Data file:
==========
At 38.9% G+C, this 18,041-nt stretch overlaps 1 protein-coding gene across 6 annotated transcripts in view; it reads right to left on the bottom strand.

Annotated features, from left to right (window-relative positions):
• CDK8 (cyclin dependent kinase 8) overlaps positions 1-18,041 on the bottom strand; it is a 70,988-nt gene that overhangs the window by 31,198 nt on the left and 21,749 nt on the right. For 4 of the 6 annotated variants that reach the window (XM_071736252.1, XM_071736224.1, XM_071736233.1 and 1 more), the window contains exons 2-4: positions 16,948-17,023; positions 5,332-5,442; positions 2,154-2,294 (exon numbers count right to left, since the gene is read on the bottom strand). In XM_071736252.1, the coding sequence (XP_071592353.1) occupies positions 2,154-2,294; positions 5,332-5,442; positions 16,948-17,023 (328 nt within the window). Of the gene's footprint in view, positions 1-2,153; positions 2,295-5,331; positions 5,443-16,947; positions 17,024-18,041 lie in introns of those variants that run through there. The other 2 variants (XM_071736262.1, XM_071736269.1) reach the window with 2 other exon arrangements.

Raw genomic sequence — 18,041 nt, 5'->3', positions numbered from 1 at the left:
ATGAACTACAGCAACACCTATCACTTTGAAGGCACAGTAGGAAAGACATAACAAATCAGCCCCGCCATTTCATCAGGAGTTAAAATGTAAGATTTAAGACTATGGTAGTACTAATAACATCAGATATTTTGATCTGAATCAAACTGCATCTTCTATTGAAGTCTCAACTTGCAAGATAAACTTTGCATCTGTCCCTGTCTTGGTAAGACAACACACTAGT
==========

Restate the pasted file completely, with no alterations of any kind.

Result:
At 38.9% G+C, this 18,041-nt stretch overlaps 1 protein-coding gene across 6 annotated transcripts in view; it reads right to left on the bottom strand.

Annotated features, from left to right (window-relative positions):
• CDK8 (cyclin dependent kinase 8) overlaps positions 1-18,041 on the bottom strand; it is a 70,988-nt gene that overhangs the window by 31,198 nt on the left and 21,749 nt on the right. For 4 of the 6 annotated variants that reach the window (XM_071736252.1, XM_071736224.1, XM_071736233.1 and 1 more), the window contains exons 2-4: positions 16,948-17,023; positions 5,332-5,442; positions 2,154-2,294 (exon numbers count right to left, since the gene is read on the bottom strand). In XM_071736252.1, the coding sequence (XP_071592353.1) occupies positions 2,154-2,294; positions 5,332-5,442; positions 16,948-17,023 (328 nt within the window). Of the gene's footprint in view, positions 1-2,153; positions 2,295-5,331; positions 5,443-16,947; positions 17,024-18,041 lie in introns of those variants that run through there. The other 2 variants (XM_071736262.1, XM_071736269.1) reach the window with 2 other exon arrangements.

Raw genomic sequence — 18,041 nt, 5'->3', positions numbered from 1 at the left:
ATGAACTACAGCAACACCTATCACTTTGAAGGCACAGTAGGAAAGACATAACAAATCAGCCCCGCCATTTCATCAGGAGTTAAAATGTAAGATTTAAGACTATGGTAGTACTAATAACATCAGATATTTTGATCTGAATCAAACTGCATCTTCTATTGAAGTCTCAACTTGCAAGATAAACTTTGCATCTGTCCCTGTCTTGGTAAGACAACACACTAGT